Prioritisation

Once you have identified a comprehensive list of risks and estimated their impact value and likelihood they will need to be prioritised. RISK PRIORITISATION is a way of optimising the resources you will require for the risk management process. Businesses are always resource constrained and therefore you need to focus the limited resources on the more important risks to the success of the business.

Risk importance can be estimated using a very simple formula:

Value x Likelihood = Importance

I often refer to this as the V&LI (pronounced ‘valley’) formula using the initials of the key words.

BPs Byford Dolphin Drilling Rig photo courtesy of BP p.l.c.

BPs Byford Dolphin Drilling Rig photo courtesy of BP p.l.c.

If you entered the impact values in a single numeric currency and the likelihood values as a numeric probability you can place a simple formula into the importance column of your spreadsheet (V x L). The spreadsheet can then calculate a estimated importance value for each of the risks identified.

Using the sorting option of your spreadsheet software will allow you to sort all the risks you have identified based on their importance. Aim to sort them so that the most important risks are at the top of the list. These are the ones which, if necessary, will justify the use of more resources to evaluate and manage them.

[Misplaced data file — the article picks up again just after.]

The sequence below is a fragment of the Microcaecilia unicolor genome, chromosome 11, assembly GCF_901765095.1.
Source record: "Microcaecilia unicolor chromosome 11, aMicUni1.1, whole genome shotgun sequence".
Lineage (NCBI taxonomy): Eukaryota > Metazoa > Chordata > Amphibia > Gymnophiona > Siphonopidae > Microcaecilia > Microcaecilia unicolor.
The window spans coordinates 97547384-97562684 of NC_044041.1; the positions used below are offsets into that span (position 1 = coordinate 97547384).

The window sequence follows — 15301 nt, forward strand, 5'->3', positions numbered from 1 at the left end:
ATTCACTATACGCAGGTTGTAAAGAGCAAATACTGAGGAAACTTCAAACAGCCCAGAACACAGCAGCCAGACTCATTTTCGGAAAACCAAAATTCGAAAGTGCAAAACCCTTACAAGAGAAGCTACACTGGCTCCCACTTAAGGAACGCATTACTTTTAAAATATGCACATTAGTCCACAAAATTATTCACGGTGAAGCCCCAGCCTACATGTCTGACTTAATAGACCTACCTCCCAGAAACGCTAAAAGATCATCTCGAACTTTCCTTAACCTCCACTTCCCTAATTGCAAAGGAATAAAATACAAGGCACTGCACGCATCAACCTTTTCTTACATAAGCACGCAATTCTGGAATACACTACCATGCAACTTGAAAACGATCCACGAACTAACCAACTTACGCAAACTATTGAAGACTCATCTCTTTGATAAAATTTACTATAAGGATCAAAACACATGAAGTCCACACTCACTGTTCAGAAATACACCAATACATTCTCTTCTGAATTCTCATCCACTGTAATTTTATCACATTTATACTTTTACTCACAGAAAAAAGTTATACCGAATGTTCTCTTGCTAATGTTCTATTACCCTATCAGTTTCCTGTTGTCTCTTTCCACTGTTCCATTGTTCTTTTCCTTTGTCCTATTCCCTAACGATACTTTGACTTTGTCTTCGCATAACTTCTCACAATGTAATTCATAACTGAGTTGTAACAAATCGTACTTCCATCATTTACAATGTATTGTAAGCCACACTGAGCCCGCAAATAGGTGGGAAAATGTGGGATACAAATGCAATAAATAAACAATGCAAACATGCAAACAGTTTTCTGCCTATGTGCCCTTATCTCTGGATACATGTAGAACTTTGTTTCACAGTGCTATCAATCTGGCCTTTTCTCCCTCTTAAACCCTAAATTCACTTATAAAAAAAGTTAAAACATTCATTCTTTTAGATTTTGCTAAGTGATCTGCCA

The percentage of risks which are considered to be important enough for more detailed analysis and management is a judgemental process. It depends upon how detailed your risk identification process has been and the materiality of the values impacted by the risks compared with the overall value of your part of the business.

Don't underestimate the importance of prioritising your risks

Don’t underestimate the importance of prioritising your risks – focusing on the wrong risks could leave an important exposure area unmanaged (photo – Chris Duggleby)

When I was managing my own businesses I had a fairly simple criteria for deciding which risks were important enough to be carefully managed – if my boss needed to be informed when a risk went ‘wrong’ it definitely needed to be on the list. If you own the business substitute the boss with your spouse! Generally any risk which could impact 5% of the annual profitability of your business is significant and for more sensitive shareholders this could go down to 2% or even 1%.

Once the sorted list of risks has been reduced to a workable number based on the significance of their importance to the business you can move on to the risk analysis and management action plan stage. The link for this is here.

Aerial shot Just prior to the Gulf of Mexico Static Kill (photo courtesy of BP p.l.c.)

Aerial shot Just prior to the Gulf of Mexico Static Kill (photo courtesy of BP p.l.c.)

©2015 ChrisDuggleby.com

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